The boy’s disappearance is the focal point of the film’s second half. A policeman explains to them that there isn’t much they can do since, in all likelihood, the boy is simply a runaway and will return home in a few days’ time. He goes on to explain that they’re short-staffed and already have a heavy case load. In other words, the usual bureaucratic BS. He tells them to contact a local volunteer group that specializes in finding missing children. The leader Ivan (Fateev), an efficient sort who wastes no time organizing search parties and putting up fliers, suggests that they check with family members to see if Alyosha might have gone to them.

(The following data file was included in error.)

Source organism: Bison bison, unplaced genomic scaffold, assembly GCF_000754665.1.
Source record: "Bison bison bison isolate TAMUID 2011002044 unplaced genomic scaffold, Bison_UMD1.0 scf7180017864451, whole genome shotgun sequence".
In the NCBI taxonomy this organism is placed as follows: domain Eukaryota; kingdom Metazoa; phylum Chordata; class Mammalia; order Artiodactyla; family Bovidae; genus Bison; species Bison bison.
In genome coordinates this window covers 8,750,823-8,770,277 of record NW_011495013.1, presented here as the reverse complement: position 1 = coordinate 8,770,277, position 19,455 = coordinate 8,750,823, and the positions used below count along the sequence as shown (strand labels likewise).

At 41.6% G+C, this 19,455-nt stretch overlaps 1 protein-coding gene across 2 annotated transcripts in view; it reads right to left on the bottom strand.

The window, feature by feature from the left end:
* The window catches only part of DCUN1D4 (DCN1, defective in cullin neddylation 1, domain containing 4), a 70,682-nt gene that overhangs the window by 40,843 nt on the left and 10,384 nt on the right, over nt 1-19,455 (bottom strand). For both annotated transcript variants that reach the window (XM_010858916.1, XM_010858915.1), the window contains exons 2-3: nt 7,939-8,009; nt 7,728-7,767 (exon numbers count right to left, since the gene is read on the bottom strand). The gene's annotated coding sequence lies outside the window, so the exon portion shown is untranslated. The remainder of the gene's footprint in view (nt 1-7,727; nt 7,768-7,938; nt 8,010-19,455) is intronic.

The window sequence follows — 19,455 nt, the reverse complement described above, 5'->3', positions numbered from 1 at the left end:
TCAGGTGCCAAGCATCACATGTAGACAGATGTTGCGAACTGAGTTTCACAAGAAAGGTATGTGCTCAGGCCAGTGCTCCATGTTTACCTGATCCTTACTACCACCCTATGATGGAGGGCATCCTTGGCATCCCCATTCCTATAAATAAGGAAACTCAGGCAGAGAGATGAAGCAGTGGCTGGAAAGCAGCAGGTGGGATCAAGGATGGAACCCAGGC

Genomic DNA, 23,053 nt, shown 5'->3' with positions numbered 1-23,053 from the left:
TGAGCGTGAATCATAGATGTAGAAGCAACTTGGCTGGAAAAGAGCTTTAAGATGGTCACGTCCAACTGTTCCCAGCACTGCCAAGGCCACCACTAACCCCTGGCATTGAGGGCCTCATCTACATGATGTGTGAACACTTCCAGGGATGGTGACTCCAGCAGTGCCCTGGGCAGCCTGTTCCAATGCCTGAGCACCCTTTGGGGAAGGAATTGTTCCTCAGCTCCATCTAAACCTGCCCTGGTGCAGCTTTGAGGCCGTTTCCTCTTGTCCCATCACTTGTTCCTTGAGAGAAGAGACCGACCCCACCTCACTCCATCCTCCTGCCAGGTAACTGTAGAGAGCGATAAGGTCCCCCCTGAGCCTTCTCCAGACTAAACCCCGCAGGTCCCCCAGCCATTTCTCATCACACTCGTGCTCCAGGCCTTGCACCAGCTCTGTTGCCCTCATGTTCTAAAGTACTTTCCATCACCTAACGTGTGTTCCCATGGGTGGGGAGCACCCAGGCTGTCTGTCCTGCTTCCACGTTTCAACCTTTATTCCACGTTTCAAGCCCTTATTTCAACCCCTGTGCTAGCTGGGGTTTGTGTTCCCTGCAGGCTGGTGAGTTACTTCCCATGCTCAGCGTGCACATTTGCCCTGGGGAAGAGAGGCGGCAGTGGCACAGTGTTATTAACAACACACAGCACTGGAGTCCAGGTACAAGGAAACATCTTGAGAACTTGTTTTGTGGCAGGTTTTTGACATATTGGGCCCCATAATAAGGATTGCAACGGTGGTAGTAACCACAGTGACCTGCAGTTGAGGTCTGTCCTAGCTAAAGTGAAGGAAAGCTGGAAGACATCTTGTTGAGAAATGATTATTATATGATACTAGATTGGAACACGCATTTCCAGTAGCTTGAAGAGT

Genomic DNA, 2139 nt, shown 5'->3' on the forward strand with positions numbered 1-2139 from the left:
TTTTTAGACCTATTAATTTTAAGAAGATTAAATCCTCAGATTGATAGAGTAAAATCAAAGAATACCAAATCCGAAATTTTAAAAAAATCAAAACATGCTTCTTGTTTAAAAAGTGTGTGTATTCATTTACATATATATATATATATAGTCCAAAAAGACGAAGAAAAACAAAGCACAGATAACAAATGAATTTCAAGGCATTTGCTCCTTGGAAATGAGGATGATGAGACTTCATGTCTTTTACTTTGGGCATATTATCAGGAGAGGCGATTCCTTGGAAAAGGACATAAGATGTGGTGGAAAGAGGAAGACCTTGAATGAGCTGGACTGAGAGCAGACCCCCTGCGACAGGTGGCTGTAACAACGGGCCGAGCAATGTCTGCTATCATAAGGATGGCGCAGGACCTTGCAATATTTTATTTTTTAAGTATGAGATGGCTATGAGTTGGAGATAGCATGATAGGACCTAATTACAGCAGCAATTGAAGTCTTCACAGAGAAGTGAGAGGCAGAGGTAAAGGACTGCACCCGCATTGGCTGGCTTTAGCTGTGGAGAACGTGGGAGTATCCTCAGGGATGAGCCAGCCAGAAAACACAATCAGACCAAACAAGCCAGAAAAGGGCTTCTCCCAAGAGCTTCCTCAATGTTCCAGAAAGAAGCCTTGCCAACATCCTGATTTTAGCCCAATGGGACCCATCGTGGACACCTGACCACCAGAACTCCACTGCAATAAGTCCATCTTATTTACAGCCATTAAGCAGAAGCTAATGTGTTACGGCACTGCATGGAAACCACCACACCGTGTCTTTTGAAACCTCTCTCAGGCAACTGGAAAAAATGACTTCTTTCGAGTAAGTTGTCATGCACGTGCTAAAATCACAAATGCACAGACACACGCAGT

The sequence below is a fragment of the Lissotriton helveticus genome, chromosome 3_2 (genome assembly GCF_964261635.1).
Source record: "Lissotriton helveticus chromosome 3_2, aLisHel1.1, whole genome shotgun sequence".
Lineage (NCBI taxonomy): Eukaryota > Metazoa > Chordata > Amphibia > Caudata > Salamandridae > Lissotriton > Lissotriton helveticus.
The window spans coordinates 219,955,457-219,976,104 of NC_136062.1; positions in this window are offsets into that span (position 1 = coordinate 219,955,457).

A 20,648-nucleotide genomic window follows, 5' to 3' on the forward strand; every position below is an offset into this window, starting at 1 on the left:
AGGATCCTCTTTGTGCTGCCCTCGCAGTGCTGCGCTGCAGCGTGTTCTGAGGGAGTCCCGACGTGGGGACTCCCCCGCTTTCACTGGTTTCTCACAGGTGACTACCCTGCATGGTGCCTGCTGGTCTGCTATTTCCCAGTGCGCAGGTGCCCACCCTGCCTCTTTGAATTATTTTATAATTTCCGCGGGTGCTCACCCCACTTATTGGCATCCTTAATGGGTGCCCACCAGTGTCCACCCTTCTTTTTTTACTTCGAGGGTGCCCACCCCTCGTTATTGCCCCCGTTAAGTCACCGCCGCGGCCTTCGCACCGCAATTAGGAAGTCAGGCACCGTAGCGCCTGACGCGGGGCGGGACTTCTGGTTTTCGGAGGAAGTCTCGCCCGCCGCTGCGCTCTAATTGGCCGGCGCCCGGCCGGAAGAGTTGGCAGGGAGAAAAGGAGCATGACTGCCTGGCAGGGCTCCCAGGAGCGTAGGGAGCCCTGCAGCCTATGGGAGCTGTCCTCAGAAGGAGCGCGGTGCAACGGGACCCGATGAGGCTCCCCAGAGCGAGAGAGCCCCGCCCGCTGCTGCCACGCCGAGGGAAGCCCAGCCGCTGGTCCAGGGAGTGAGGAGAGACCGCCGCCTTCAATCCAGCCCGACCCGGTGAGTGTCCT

This is one of the most interesting parts of Loveless. The only relative on either side is Zhenya’s estranged mother (Potapova), a bitter, ultra-religious hermit who resents their intrusion. When you see the dynamic between mother and daughter, you understand why Zhenya turned out like she did. You also understand why she chose a loveless marriage over an abortion or having a child alone when she became pregnant with Alyosha. It was a means of escaping her cold, unloving mother.